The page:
Facebook is pivoting to privacy – and we should cautiously embrace it

While the pessimism around Facebook’s big announcement is justified, it’s worth being hopeful for the success of this platform overhaul. 

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If you were to hear the words “security”, “privacy”, and “reliability”, I wouldn’t know what company would immediately pop in your head. However, if you were to hear the opposite, I can guess which company would. Facebook has built a name for itself as being a go-to location for getting your data stolen, your opinions warped, and your habits tracked.

So yesterday, when Facebook CEO Mark Zuckerberg announced Facebook’s newest brand venture, it came as a little more than your average surprise. Because yesterday Facebook announced the least likely pivot anyone could have expected: a pivot to make Facebook synonymous with privacy.

In a blog post titled “A Privacy-Focused Vision for Social Networking”, Zuckerberg laid out a vision for a revamped version of Facebook and Facebook-owned platforms (WhatsApp, Instagram) where, above sharing, openness, and permanence, the platform will brand itself on ephemerality and security. The post outlines six key values that Facebook will be implementing over the next few years – private interactions, encryption, reducing permanence, safety, interoperability, and secure data storage. All of these principles, from the floaty to the factual, are all ultimately anchored around this:

“I believe the future of communication will increasingly shift to private, encrypted services where people can be confident what they say to each other stays secure and their messages and content won't stick around forever. This is the future I hope we will help bring about.

We plan to build this the way we've developed WhatsApp: focus on the most fundamental and private use case – messaging – make it as secure as possible, and then build more ways for people to interact on top of that, including calls, video chats, groups, stories, businesses, payments, commerce, and ultimately a platform for many other kinds of private services.”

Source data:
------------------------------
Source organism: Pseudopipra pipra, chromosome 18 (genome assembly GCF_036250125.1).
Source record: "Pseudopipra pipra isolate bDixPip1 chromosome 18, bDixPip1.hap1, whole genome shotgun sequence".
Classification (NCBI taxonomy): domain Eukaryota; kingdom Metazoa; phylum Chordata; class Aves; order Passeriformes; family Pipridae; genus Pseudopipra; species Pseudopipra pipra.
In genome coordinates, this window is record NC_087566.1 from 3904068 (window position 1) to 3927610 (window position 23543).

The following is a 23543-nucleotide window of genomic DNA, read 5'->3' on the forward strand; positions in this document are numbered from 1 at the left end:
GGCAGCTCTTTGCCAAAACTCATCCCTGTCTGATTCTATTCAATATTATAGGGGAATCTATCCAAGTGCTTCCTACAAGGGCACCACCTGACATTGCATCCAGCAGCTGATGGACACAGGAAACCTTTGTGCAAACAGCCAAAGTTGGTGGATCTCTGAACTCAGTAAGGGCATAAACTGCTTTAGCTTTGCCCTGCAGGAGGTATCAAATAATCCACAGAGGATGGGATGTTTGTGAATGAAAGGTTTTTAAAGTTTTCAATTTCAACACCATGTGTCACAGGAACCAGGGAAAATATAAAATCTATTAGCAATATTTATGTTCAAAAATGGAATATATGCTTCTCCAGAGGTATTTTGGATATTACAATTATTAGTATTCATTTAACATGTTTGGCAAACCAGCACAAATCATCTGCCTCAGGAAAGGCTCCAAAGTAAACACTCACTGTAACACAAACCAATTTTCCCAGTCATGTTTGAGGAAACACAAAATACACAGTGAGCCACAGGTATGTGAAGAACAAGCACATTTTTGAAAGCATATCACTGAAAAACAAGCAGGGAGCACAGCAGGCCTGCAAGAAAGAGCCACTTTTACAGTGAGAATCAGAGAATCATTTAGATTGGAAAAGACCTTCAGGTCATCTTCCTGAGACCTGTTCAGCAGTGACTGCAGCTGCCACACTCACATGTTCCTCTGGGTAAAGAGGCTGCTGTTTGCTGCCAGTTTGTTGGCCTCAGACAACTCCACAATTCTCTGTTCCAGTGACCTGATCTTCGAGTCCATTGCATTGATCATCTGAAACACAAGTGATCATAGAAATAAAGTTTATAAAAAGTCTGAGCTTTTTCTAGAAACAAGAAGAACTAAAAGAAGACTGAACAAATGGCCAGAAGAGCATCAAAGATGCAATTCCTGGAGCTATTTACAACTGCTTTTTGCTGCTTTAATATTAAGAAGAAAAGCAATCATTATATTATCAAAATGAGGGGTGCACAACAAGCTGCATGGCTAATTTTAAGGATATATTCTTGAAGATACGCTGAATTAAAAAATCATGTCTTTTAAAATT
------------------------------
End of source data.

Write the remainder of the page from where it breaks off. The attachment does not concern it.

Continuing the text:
This, I hate to say, is an enormous deal. As I’ve written for what feels like every day of my entire life, social media companies have created a reliable trend that they will take what their users want and put it promptly in the trash. To see Facebook do the opposite – to do the logical thing of listening to what its users want and implementing those changes – bucks a trend that has existed since social media has. And the implications of Facebook doing it means that, if they pull it off, other platforms may follow suit, making some of these terrible platforms nice places for users. 

But that is only if Facebook actually does pull it off. As Casey Newton wrote in a column last night for The Verge, Facebook has a rich history of breaking grand, heavily-publicised promises, from anonymous logins to a “delete all history” function. And the optimists are few and far between. The Guardian published quotes from a series of security experts commenting on this announcement, almost all of whom said some version of “I’ll believe it when I see it”. Facebook relies on users’ openness to make money – it’s the foundation of its whole platform – and increasingly find that users get value from Facebook because it provides nostalgia (see friendship anniversaries and “on this day” pop-ups). As tech and security reporter, Sam Biddle, wrote on Twitter, “The entire company is predicated on its ability to access your data… implementing meaningful encryption across Facebook would quite literally destroy Facebook overnight.”

However, despite the pessimism, this is announcement is one we should cautiously embrace. Facebook is far from deserving of praise for this pivot which is, really, something that it really should have announced about a year ago, when the Cambridge Analytica scandal first broke. But that said, this is a huge step for the company and, if it actually follows through, social media as a whole. If Facebook can listen to what its users want and actually implement it, than any platform can. And if it can keep Facebook afloat and undo its negative reputation, then we may be about to see an unprecedented turning point in how social media companies function.

Sarah Manavis is the New Statesman's tech and digital culture writer.